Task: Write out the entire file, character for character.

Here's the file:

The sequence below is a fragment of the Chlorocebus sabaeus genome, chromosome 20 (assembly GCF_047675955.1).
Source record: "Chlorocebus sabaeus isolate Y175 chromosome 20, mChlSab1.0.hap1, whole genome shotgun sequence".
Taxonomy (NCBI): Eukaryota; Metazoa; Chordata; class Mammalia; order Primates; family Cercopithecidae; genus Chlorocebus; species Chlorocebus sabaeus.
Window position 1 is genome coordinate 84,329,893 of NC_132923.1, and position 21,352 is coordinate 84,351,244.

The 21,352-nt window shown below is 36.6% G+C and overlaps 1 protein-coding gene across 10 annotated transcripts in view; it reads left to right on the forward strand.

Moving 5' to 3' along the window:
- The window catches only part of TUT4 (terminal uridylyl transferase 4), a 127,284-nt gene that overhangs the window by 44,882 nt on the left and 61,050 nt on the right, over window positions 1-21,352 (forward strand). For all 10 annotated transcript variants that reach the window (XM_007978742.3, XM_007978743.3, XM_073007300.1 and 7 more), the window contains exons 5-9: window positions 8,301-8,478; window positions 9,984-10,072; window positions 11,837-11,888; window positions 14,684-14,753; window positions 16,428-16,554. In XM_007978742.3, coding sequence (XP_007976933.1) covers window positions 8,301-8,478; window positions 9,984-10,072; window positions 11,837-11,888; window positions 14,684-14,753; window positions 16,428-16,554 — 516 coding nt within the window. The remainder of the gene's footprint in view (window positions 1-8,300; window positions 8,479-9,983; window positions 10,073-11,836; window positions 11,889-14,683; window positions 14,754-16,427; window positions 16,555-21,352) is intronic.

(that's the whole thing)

The sequence below is a fragment of the Chlorocebus sabaeus genome, chromosome 20 (assembly GCF_047675955.1).
Source record: "Chlorocebus sabaeus isolate Y175 chromosome 20, mChlSab1.0.hap1, whole genome shotgun sequence".
Taxonomy (NCBI): Eukaryota; Metazoa; Chordata; class Mammalia; order Primates; family Cercopithecidae; genus Chlorocebus; species Chlorocebus sabaeus.
Window position 1 is genome coordinate 84,329,893 of NC_132923.1, and position 21,352 is coordinate 84,351,244.

The 21,352-nt window shown below is 36.6% G+C and overlaps 1 protein-coding gene across 10 annotated transcripts in view; it reads left to right on the forward strand.

Moving 5' to 3' along the window:
- The window catches only part of TUT4 (terminal uridylyl transferase 4), a 127,284-nt gene that overhangs the window by 44,882 nt on the left and 61,050 nt on the right, over window positions 1-21,352 (forward strand). For all 10 annotated transcript variants that reach the window (XM_007978742.3, XM_007978743.3, XM_073007300.1 and 7 more), the window contains exons 5-9: window positions 8,301-8,478; window positions 9,984-10,072; window positions 11,837-11,888; window positions 14,684-14,753; window positions 16,428-16,554. In XM_007978742.3, coding sequence (XP_007976933.1) covers window positions 8,301-8,478; window positions 9,984-10,072; window positions 11,837-11,888; window positions 14,684-14,753; window positions 16,428-16,554 — 516 coding nt within the window. The remainder of the gene's footprint in view (window positions 1-8,300; window positions 8,479-9,983; window positions 10,073-11,836; window positions 11,889-14,683; window positions 14,754-16,427; window positions 16,555-21,352) is intronic.